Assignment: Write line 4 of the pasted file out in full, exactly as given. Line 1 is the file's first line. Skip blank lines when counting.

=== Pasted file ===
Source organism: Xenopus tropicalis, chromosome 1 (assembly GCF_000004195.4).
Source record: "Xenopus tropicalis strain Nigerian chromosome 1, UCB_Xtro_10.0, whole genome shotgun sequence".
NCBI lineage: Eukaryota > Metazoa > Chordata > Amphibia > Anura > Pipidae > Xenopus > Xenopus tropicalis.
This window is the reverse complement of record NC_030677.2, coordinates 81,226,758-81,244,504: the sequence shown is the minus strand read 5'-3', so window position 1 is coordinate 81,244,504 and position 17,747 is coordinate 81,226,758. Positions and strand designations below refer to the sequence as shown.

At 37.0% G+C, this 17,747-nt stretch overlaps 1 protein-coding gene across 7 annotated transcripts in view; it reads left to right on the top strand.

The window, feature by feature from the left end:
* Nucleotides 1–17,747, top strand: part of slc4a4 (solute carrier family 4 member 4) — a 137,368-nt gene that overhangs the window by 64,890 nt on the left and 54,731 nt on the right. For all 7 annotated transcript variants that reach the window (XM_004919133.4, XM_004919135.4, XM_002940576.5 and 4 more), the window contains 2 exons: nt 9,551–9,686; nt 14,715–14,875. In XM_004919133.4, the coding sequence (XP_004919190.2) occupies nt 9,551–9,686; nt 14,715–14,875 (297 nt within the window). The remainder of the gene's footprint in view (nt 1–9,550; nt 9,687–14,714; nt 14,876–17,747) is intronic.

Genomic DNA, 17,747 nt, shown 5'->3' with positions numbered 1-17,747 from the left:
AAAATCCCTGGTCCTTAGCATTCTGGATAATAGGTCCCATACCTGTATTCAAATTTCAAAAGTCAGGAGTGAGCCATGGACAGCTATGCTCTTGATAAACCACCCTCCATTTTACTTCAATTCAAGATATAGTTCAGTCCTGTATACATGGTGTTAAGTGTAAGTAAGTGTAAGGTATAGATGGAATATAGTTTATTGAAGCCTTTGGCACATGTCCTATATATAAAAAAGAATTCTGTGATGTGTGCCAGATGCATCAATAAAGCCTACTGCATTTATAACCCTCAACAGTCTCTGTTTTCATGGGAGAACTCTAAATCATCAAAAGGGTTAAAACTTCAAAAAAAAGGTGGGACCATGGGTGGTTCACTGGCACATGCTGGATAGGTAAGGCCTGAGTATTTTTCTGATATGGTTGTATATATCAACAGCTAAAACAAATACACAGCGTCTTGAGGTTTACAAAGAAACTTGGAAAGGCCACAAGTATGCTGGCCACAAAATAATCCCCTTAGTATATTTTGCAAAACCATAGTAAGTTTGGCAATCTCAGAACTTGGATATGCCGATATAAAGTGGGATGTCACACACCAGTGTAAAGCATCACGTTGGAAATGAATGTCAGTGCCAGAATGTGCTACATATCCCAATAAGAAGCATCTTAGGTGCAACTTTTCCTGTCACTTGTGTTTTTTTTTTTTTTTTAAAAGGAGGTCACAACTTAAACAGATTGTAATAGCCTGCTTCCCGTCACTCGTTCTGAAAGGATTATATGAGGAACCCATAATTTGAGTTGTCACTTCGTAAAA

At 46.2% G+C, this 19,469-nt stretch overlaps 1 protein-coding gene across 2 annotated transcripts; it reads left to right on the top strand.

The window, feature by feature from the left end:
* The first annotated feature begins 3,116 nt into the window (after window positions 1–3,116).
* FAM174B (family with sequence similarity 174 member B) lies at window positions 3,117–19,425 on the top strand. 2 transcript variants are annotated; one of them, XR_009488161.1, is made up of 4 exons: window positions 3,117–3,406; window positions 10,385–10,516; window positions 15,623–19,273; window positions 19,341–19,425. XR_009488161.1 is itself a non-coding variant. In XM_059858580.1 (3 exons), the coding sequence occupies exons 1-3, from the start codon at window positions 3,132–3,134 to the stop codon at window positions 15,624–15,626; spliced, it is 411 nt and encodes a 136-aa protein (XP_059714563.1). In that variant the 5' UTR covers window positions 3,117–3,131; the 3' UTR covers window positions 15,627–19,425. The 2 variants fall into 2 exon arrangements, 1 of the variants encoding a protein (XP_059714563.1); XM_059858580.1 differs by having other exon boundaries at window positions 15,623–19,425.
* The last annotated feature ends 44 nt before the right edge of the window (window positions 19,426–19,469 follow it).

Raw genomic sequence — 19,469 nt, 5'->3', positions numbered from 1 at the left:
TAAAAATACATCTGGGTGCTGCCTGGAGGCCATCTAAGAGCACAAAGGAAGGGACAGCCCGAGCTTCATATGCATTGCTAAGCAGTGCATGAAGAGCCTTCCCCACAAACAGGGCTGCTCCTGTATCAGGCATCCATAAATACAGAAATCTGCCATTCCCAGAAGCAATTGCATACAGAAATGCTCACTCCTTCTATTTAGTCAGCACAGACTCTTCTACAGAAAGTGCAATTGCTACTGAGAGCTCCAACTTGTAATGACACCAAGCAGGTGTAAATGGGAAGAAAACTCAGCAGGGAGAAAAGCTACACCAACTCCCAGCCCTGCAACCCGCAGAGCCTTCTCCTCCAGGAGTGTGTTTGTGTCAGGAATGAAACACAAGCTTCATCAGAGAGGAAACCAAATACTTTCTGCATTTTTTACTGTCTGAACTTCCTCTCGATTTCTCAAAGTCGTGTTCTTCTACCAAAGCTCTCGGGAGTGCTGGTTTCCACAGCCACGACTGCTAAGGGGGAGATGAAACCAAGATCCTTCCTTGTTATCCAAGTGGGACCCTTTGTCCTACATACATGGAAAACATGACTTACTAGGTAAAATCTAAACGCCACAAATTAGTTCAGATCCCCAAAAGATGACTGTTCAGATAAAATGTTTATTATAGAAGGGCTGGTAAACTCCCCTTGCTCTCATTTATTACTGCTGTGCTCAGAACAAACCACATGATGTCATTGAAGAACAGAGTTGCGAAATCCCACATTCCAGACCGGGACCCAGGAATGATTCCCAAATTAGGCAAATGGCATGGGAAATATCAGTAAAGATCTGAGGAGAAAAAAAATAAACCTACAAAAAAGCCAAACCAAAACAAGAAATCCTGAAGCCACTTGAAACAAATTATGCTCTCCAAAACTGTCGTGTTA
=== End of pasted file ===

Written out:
This window is the reverse complement of record NC_030677.2, coordinates 81,226,758-81,244,504: the sequence shown is the minus strand read 5'-3', so window position 1 is coordinate 81,244,504 and position 17,747 is coordinate 81,226,758. Positions and strand designations below refer to the sequence as shown.